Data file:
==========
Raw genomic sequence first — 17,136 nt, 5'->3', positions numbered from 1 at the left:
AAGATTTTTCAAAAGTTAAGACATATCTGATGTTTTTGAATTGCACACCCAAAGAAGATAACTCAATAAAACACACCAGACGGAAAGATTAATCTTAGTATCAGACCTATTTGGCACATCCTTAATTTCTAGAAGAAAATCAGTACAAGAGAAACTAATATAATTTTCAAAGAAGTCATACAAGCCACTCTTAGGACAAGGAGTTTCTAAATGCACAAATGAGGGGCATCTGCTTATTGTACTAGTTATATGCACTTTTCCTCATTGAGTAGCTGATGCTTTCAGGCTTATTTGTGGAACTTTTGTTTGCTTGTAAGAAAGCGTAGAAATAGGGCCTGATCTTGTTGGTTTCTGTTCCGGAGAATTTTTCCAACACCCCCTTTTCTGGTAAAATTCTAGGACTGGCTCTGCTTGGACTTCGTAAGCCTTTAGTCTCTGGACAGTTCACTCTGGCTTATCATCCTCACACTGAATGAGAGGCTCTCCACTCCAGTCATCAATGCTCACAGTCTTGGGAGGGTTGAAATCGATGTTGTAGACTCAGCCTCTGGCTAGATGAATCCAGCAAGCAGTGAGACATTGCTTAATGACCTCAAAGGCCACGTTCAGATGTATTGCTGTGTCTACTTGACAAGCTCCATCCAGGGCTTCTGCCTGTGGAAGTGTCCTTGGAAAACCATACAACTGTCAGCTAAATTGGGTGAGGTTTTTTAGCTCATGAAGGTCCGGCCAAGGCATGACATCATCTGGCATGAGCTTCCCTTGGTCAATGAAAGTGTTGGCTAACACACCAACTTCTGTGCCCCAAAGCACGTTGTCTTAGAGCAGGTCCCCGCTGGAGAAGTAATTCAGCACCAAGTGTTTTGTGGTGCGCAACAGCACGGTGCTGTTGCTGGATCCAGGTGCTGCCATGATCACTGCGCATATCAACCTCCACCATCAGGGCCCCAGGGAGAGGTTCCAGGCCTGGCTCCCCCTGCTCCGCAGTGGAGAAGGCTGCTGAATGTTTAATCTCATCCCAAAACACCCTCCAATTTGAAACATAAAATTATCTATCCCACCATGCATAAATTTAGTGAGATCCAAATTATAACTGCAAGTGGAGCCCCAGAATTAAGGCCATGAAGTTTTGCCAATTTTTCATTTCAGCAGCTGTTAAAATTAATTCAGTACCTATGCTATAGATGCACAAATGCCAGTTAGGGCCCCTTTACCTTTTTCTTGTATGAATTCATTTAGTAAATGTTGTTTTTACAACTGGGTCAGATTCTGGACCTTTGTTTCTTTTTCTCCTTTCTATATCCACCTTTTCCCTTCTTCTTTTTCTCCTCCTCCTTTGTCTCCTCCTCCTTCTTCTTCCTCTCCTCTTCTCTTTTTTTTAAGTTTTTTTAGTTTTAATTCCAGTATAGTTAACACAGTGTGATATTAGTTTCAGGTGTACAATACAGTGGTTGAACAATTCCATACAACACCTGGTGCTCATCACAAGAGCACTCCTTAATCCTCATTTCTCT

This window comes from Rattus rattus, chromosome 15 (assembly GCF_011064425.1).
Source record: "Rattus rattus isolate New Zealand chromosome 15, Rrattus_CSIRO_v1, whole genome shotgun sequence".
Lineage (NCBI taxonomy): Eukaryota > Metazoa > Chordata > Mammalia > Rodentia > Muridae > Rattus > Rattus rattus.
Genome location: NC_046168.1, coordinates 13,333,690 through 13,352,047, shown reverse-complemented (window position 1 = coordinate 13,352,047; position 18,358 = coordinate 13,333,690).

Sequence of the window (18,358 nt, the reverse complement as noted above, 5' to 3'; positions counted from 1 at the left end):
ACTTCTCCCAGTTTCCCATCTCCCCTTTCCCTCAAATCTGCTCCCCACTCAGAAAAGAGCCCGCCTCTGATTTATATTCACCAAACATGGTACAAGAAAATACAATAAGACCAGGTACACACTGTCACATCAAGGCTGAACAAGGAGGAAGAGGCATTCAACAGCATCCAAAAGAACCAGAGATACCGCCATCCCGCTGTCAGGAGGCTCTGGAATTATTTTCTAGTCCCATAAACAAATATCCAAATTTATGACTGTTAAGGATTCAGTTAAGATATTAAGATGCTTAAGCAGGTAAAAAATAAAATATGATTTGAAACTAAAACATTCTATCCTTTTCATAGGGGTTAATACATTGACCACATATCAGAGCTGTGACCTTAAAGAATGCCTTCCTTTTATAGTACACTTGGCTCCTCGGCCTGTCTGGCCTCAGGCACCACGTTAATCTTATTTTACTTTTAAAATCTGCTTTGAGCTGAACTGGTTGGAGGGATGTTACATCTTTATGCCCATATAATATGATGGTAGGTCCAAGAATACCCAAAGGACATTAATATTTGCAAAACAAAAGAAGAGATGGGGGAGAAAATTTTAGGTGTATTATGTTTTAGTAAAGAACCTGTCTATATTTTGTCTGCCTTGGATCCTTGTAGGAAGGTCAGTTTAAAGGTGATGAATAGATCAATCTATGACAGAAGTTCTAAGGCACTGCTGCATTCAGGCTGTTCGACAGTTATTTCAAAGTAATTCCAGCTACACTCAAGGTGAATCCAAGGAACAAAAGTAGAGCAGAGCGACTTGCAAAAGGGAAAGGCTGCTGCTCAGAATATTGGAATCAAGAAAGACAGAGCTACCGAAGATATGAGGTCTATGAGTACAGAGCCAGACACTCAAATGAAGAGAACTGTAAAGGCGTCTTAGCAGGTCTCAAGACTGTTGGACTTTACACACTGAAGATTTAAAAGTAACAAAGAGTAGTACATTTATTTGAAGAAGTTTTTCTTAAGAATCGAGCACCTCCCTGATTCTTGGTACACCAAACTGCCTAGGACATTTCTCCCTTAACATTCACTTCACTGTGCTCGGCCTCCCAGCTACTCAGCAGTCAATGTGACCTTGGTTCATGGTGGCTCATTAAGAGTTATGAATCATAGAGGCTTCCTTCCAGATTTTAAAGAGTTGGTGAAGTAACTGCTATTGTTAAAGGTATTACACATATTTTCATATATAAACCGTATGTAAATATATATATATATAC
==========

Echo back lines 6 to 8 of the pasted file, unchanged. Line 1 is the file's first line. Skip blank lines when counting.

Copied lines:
Genome location: NC_046168.1, coordinates 13,333,690 through 13,352,047, shown reverse-complemented (window position 1 = coordinate 13,352,047; position 18,358 = coordinate 13,333,690).

Sequence of the window (18,358 nt, the reverse complement as noted above, 5' to 3'; positions counted from 1 at the left end):
ACTTCTCCCAGTTTCCCATCTCCCCTTTCCCTCAAATCTGCTCCCCACTCAGAAAAGAGCCCGCCTCTGATTTATATTCACCAAACATGGTACAAGAAAATACAATAAGACCAGGTACACACTGTCACATCAAGGCTGAACAAGGAGGAAGAGGCATTCAACAGCATCCAAAAGAACCAGAGATACCGCCATCCCGCTGTCAGGAGGCTCTGGAATTATTTTCTAGTCCCATAAACAAATATCCAAATTTATGACTGTTAAGGATTCAGTTAAGATATTAAGATGCTTAAGCAGGTAAAAAATAAAATATGATTTGAAACTAAAACATTCTATCCTTTTCATAGGGGTTAATACATTGACCACATATCAGAGCTGTGACCTTAAAGAATGCCTTCCTTTTATAGTACACTTGGCTCCTCGGCCTGTCTGGCCTCAGGCACCACGTTAATCTTATTTTACTTTTAAAATCTGCTTTGAGCTGAACTGGTTGGAGGGATGTTACATCTTTATGCCCATATAATATGATGGTAGGTCCAAGAATACCCAAAGGACATTAATATTTGCAAAACAAAAGAAGAGATGGGGGAGAAAATTTTAGGTGTATTATGTTTTAGTAAAGAACCTGTCTATATTTTGTCTGCCTTGGATCCTTGTAGGAAGGTCAGTTTAAAGGTGATGAATAGATCAATCTATGACAGAAGTTCTAAGGCACTGCTGCATTCAGGCTGTTCGACAGTTATTTCAAAGTAATTCCAGCTACACTCAAGGTGAATCCAAGGAACAAAAGTAGAGCAGAGCGACTTGCAAAAGGGAAAGGCTGCTGCTCAGAATATTGGAATCAAGAAAGACAGAGCTACCGAAGATATGAGGTCTATGAGTACAGAGCCAGACACTCAAATGAAGAGAACTGTAAAGGCGTCTTAGCAGGTCTCAAGACTGTTGGACTTTACACACTGAAGATTTAAAAGTAACAAAGAGTAGTACATTTATTTGAAGAAGTTTTTCTTAAGAATCGAGCACCTCCCTGATTCTTGGTACACCAAACTGCCTAGGACATTTCTCCCTTAACATTCACTTCACTGTGCTCGGCCTCCCAGCTACTCAGCAGTCAATGTGACCTTGGTTCATGGTGGCTCATTAAGAGTTATGAATCATAGAGGCTTCCTTCCAGATTTTAAAGAGTTGGTGAAGTAACTGCTATTGTTAAAGGTATTACACATATTTTCATATATAAACCGTATGTAAATATATATATATATAC